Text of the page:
Non-alcoholic fatty liver disease dangerous for the cardiovascular system

The Journal of Arteriosclerosis, Thrombosis and Vascular Biology published a statement April 14 on cardiovascular risk in people with non-alcoholic fatty liver disease (NAFLD). Twenty-five percent of adults worldwide have NAFLD. The Mayo Clinic states that it is the most common chronic liver disease in the United States and its numbers appear to be increasing.

NAFLD often goes unnoticed and the results can be as serious as liver disease caused by alcohol consumption. The statement suggests that people should become more aware of the disease and that more screenings should take place. According to the American Heart Association, many heart-healthy lifestyle choices also reduce the likelihood of NAFLD.

Non-alcoholic fatty liver disease

NAFLD occurs when excess fat is stored in liver cells. This buildup of fat cells in the liver increases the risk of heart disease. It is usually found in adults between the ages of 40 and 60, although 10% of children in the United States between the ages of two and nineteen (about six million) have it.

Atherosclerotic cardiovascular disease is the leading cause of death in people with NAFLD. Atherosclerosis is the buildup of fats, cholesterol, and other substances that block blood flow through the arteries because they become restricted. Blood clots can also result. Nonalcoholic steatohepatitis, hepatic cirrhosis, and hepatocellular carcinoma may also occur.

Non-alcoholic steatohepatitis

The most severe form of NAFLD is called nonalcoholic steatohepatitis (NASH), according to the American Liver Foundation. Along with excess fat in the liver, swelling or inflammation occurs, creating hepatitis. Scarring of the liver, known as fibrosis, is also possible. When fibrosis appears, cirrhosis may also develop. When this happens, healthy liver cells are replaced with hard scar tissue. NASH is one of the main causes of cirrhosis of the liver. According to the American Liver Foundation, 25% of people with NASH in the United States develop cirrhosis.

Another danger initiated by NAFLD is hepatocellular carcinoma, a primary type of liver cancer. Cirrhosis caused by hepatitis can lead to this condition.

Risk factors and symptoms

There are common risk factors for NAFLD and NASH and some are more likely indicators of the occurrence of NASH. Among those that relate to both conditions are obesity, diabetes or prediabetes, excessive levels of fats in the blood, and high cholesterol levels. Additionally, a large waist circumference and high blood pressure may indicate risk. Insulin resistance can also increase the likelihood of NAFLD and NASH. Polycystic ovary syndrome, hypothyroidism, and pituitary gland are specific to NAFLD.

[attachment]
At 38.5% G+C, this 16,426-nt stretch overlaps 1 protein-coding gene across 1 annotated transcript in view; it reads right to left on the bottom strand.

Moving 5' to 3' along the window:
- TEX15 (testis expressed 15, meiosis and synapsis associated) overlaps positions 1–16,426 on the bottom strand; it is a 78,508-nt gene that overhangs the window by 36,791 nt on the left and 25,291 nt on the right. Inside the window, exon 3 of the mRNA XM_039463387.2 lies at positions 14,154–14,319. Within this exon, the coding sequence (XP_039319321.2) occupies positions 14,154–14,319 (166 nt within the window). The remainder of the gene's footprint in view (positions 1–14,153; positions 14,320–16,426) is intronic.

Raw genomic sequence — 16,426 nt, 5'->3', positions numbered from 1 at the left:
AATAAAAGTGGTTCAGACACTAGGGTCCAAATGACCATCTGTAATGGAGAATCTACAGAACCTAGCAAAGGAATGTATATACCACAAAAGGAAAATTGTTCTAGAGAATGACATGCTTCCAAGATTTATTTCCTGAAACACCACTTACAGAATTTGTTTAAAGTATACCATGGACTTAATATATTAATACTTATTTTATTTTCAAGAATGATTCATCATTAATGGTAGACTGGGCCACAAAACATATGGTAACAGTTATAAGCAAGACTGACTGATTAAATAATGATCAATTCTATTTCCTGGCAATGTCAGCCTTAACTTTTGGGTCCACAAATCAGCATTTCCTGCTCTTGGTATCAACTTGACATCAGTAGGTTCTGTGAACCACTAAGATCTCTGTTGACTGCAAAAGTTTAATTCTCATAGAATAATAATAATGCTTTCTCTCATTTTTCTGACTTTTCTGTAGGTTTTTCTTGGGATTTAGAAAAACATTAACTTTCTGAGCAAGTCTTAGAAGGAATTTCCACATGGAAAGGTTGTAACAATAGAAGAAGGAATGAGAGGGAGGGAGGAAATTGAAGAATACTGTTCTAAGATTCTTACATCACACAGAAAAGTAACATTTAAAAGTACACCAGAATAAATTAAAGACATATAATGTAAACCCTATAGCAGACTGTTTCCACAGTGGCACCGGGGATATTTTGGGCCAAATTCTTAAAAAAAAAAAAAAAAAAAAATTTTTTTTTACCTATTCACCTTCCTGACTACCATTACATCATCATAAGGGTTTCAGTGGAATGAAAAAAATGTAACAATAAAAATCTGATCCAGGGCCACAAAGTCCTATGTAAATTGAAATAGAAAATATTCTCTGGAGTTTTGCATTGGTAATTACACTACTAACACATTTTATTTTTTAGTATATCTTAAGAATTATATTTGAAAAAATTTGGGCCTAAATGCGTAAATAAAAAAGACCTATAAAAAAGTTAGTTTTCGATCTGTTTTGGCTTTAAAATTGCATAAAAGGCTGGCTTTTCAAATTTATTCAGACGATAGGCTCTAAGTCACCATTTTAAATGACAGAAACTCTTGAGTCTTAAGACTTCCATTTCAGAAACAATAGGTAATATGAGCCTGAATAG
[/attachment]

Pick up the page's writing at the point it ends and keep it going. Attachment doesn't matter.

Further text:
Indicators that NASH may occur include those mentioned above as well as obesity with excess body fat concentrated around the waist, obstructive sleep apnea, advanced age, although it appears in children , and being of Hispanic or Asian descent.

There are often no symptoms of NAFLD, and fat in liver cells does not always cause damage. However, if symptoms do appear, they may include fatigue and pain in the upper right part of the abdomen.

Signs of NASH include weight loss, severe itching, the appearance of tiny blood vessels near the surface of the skin, and stomach swelling, also called ascites. If bruising or bleeding starts to happen more easily, or if jaundice around the eyes or on the skin appears, these may also be symptoms. Confusion and slurred speech can also indicate NASH.

Diagnosis and treatment

The Mayo Clinic reports several techniques for diagnosing NAFLD, including blood tests, a variety of imaging methods, and examination of liver tissue. Blood tests include liver function and enzyme tests, hepatitis and hemoglobin A1C tests. Imagine may include magnetic resonance imaging (MRI) or a combination of MRI and sound wave technology called magnetic resonance elastography. Abdominal ultrasounds and computed tomography (CT) scans are also used. Liver tissue is usually examined if other tests are inconclusive.

Reducing stress on the liver by avoiding alcohol, medication monitoring, and hepatitis vaccinations are recommended. Beyond liver health, weight loss and healthy eating with an emphasis on reducing salt and sugar intake will improve or help prevent NAFLD. Starting or increasing exercise is also helpful and should be done with the advice of a doctor. Controlling existing health conditions, including diabetes, high cholesterol, and hypertension, also helps control NAFLD.

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Omar P. Haqqani is the Chief of Vascular and Endovascular Surgery at Midland Vascular Health Clinics.

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